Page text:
In a set back to India’s effort to get Vijay Mallya back in the country, the United Kingdom has now declined to deport him back to India. It has, however, agreed to assist if India considers his extradition through legal procedures.

“The UK government has informed us that under 1971 Immigration Act, the UK does not require an individual to hold a valid passport in order to remain in the UK, if they have extant leave to remain, as long as their passport was valid, or enter UK was conferred. At the same time,UK acknowledges the seriousness of allegations and is keen to assist the Government of India,” Vikas Swarup, Spokesperson for Ministry of External Affairs, said on Wednesday, reports Business Standard.


Despite his Indian passport being revoked by the External Affairs Ministry on April 24, Mallya has a valid UK residency permit since 1992 because of which is is not possible to deport him. But sensing the gravity of the loan default and money laundering cases against him, British authorities asked India to consider his extradition under the 1993 treaty with India or any other necessary assistance under the Mutual Legal Assistance Treaty (MLAT) signed in 1992, reports The Hindu.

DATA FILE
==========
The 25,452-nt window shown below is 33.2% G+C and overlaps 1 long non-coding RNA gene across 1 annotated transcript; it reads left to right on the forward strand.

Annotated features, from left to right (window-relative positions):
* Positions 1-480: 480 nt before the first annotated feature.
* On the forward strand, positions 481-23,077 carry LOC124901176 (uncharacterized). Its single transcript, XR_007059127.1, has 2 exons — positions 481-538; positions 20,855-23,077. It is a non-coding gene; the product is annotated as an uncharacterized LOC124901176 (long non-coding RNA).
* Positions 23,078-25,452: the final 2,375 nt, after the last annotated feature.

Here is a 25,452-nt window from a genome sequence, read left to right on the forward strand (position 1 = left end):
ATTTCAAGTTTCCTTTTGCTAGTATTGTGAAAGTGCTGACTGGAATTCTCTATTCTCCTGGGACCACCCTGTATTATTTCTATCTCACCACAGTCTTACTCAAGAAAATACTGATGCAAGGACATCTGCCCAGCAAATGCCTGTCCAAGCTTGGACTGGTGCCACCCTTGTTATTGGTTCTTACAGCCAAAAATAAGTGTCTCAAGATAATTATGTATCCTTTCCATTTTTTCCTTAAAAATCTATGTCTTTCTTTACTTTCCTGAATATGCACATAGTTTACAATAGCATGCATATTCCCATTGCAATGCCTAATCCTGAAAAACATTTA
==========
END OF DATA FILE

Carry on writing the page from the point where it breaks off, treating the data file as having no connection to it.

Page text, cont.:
Vijay Mallya who is accused of loan defaults worth over Rs 9,000 crore from various banks has been living in UK since March 2, and has ignored several orders by banks to return to India and cooperate with the investigation.

On April 29, the government of India formally asked for Mallya’s deportation. He had resigned from Rajya Sabha  on May 2, after the Ethics Panel of the Upper House recommended his expulsion. 

(Feature image source: AFP)